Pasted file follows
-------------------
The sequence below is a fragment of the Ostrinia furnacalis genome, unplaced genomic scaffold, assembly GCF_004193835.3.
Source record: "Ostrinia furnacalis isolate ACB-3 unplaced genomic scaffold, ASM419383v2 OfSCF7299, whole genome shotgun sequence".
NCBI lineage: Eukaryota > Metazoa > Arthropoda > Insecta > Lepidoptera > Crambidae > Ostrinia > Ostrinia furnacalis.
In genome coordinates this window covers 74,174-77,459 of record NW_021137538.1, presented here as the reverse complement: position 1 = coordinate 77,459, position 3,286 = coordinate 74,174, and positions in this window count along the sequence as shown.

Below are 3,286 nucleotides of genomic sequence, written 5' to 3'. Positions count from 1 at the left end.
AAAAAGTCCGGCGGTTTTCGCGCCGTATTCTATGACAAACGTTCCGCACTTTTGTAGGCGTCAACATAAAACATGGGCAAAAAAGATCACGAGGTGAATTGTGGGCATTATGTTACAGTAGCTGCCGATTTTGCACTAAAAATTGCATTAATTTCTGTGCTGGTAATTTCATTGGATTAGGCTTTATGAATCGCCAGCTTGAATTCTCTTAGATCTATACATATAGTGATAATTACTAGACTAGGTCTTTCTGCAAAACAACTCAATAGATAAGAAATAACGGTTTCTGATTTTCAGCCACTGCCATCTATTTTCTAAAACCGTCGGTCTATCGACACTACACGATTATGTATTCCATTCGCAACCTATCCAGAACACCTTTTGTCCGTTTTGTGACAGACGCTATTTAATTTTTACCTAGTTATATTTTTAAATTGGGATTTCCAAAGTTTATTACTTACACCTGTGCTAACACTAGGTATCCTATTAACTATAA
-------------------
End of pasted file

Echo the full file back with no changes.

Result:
The sequence below is a fragment of the Ostrinia furnacalis genome, unplaced genomic scaffold, assembly GCF_004193835.3.
Source record: "Ostrinia furnacalis isolate ACB-3 unplaced genomic scaffold, ASM419383v2 OfSCF7299, whole genome shotgun sequence".
NCBI lineage: Eukaryota > Metazoa > Arthropoda > Insecta > Lepidoptera > Crambidae > Ostrinia > Ostrinia furnacalis.
In genome coordinates this window covers 74,174-77,459 of record NW_021137538.1, presented here as the reverse complement: position 1 = coordinate 77,459, position 3,286 = coordinate 74,174, and positions in this window count along the sequence as shown.

Below are 3,286 nucleotides of genomic sequence, written 5' to 3'. Positions count from 1 at the left end.
AAAAAGTCCGGCGGTTTTCGCGCCGTATTCTATGACAAACGTTCCGCACTTTTGTAGGCGTCAACATAAAACATGGGCAAAAAAGATCACGAGGTGAATTGTGGGCATTATGTTACAGTAGCTGCCGATTTTGCACTAAAAATTGCATTAATTTCTGTGCTGGTAATTTCATTGGATTAGGCTTTATGAATCGCCAGCTTGAATTCTCTTAGATCTATACATATAGTGATAATTACTAGACTAGGTCTTTCTGCAAAACAACTCAATAGATAAGAAATAACGGTTTCTGATTTTCAGCCACTGCCATCTATTTTCTAAAACCGTCGGTCTATCGACACTACACGATTATGTATTCCATTCGCAACCTATCCAGAACACCTTTTGTCCGTTTTGTGACAGACGCTATTTAATTTTTACCTAGTTATATTTTTAAATTGGGATTTCCAAAGTTTATTACTTACACCTGTGCTAACACTAGGTATCCTATTAACTATAA